MILTON H. GREENE ARCHIVES v. BPI COMMUNICATIONS | 378 F. Supp.2d 1189 | C.D. Cal. | Judgment | Law

TAYLOR, District Judge.

Defendant’s motion for summary judgment on waiver is DENIED. Plaintiff’s motion for summary judgment on infringement is DENIED. Defendant’s motion for summary judgment on infringement is GRANTED. Plaintiff’s motion for summary judgment on Defendant’s affirmative defenses is MOOT.

I. BACKGROUND

Plaintiff claims to own copyrights in various photographs of Marilyn Monroe. Defendant published a book, Blonde Heat, displaying photographs of Marilyn Monroe. Plaintiff alleges it owns copyrights in seven photographs in Blonde Heat and Defendant infringed its copyrights by publishing the photographs without permission.

Now, Defendant moves for summary judgment on waiver and infringement, and Plaintiff moves for summary judgment on infringement and Defendant’s affirmative defenses.

II. DISCUSSION

Summary judgment is proper if “there is no genuine issue as to any material fact and . . . the moving party is entitled to a judgment as a matter of law.” Fed.R.Civ.P. 56(c).

A. Motion for Summary Judgment on Waiver

In 2003, Plaintiff settled an earlier copyright infringement suit against Photofest, Inc. In the settlement agreement, Defendant argues, Plaintiff executed broad releases intended to protect Photofest, Inc.’s customers from claims arising from Photofest, Inc.’s previous renting of photographs Plaintiff claimed to own, including the seven photographs at issue here.

Defendant contends it is a member of the class of customers Photofest, Inc. intended to protect in the settlement agreement, as it obtained the seven photographs from Photofest, Inc. and published Blonde Heat before the settlement agreement was executed.

Paragraph 6, the release language in the agreement, states:

The Parties, individually and on behalf of and for each of their respective parent corporations, partners, venturers, subsidiaries, estates, or corporations connected therewith, together with their respective agents, representatives, employees, officers, directors, shareholders, attorneys, successors,
assigns and heirs (collectively, “Affiliates”) agree to release any and all claims . . . which the Parties and their Affiliates had, now have, claim to have had, or otherwise could have against each other which relate in any way to, or otherwise arise out of the images at issue in the PHOTOFEST Action.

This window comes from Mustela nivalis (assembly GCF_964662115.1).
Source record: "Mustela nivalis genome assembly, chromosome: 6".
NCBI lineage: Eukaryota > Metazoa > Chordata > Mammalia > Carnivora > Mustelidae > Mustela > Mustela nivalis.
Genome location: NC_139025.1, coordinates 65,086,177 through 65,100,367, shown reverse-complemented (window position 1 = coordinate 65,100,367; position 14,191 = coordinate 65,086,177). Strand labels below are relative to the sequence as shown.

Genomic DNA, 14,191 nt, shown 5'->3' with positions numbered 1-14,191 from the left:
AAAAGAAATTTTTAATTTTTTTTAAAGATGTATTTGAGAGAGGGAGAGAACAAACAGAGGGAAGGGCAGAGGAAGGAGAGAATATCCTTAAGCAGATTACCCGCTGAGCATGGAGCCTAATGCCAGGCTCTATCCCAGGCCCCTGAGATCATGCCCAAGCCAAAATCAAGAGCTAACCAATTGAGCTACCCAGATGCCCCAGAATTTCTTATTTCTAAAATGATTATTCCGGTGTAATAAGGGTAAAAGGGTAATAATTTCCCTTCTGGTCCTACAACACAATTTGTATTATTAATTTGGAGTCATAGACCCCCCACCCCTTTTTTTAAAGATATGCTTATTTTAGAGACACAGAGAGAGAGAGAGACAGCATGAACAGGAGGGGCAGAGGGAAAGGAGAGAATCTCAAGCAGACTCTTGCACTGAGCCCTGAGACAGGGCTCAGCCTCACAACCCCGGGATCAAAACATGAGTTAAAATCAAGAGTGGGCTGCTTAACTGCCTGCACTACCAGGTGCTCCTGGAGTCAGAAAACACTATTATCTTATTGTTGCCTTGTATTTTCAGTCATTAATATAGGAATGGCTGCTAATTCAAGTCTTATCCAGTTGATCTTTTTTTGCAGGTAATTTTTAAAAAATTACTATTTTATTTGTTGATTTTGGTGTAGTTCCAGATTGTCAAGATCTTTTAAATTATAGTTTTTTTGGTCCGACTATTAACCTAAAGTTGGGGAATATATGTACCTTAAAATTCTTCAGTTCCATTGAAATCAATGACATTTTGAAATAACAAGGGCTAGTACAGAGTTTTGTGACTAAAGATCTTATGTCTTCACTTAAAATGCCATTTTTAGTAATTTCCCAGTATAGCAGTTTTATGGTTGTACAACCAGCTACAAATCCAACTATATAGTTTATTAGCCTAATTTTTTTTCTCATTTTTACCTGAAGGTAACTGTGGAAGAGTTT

(Mandelbaum Decl. Ex. A ¶ 6 (emphasis added).)

This language is very broad. As a matter of law, “assigns” would ordinarily include Photofest, Inc.’s “customers.” But the parties have apparently provided otherwise in their agreement. In ¶ 16, they provide they “have not assigned any claims or rights made the subject of this Agreement.” (Mandelbaum Decl. ¶ 16 (emphasis added).) In effect, Photofest, Inc. agrees it does not have any “assigns.”

Based on the extrinsic evidence, the Court finds a triable issue. Howard Mandelbaum, Photofest, Inc.’s president, testified:

It was my intention and has always been my understanding . . . that the term “assigns” in the Settlement Agreement refers to Photofest’s customers. I intended, and I always have understood, that the release included any claims that potentially could arise from the use by any of Photofest’s customers of photographs rented from Photofest prior to the signing of the Settlement Agreement.

(Mandelbaum Decl. ¶ 7.)

For this motion only, the Court assumes Howard Mandelbaum’s declaration is admissible.

In contrast, Joshua Greene, Plaintiff’s president, testified:

During settlement discussions in Photofest defendants asked that the settlement reach and include Photofest customers, and I refused that request on behalf of the settling plaintiffs in the Photofest action. It was never my intent, nor that of the Plaintiffs in the Photofest action, to release any of Photofest’s customers.

(Greene Decl. ¶ 27.)

Numerous aspects of Joshua Greene’s declaration are hearsay, (Thomas Decl. Ex. N at 150-51 (citing testimony by Joshua Greene, who stated his understanding of the agreement is based entirely on communications from his attorney)), but the nonhearsay aspects of his declaration are sufficient to raise a triable issue. First, Joshua Greene testified he refused to include customers in the settlement agreement. From this testimony, one can reasonably infer he communicated his refusal to his attorney, who conveyed his refusal to opposing counsel in the Photofest, Inc. action. Second, Joshua Greene testified he never intended to release customers.
At the May 9, 2005 hearing, Plaintiff’s attorney pointed out other items of evidence support the position taken in Joshua Greene’s declaration. The Court is satisfied a triable issue is shown by the evidence now in the record.
If any party believes additional discovery is necessary as a result of this ruling, an appropriate motion may be made.

The evidence raises a triable issue on the parties’ intent. Defendant’s motion for summary judgment on waiver is DENIED.

B. Cross-Motions for Summary Judgment on Copyright Infringement

To prevail on its copyright infringement claim, Plaintiff must show ownership of a valid copyright and copying of the protected aspects of the work by Defendant. Ellison v. Robertson, 357 F.3d 1072, 1076[1] (9th Cir. 2004).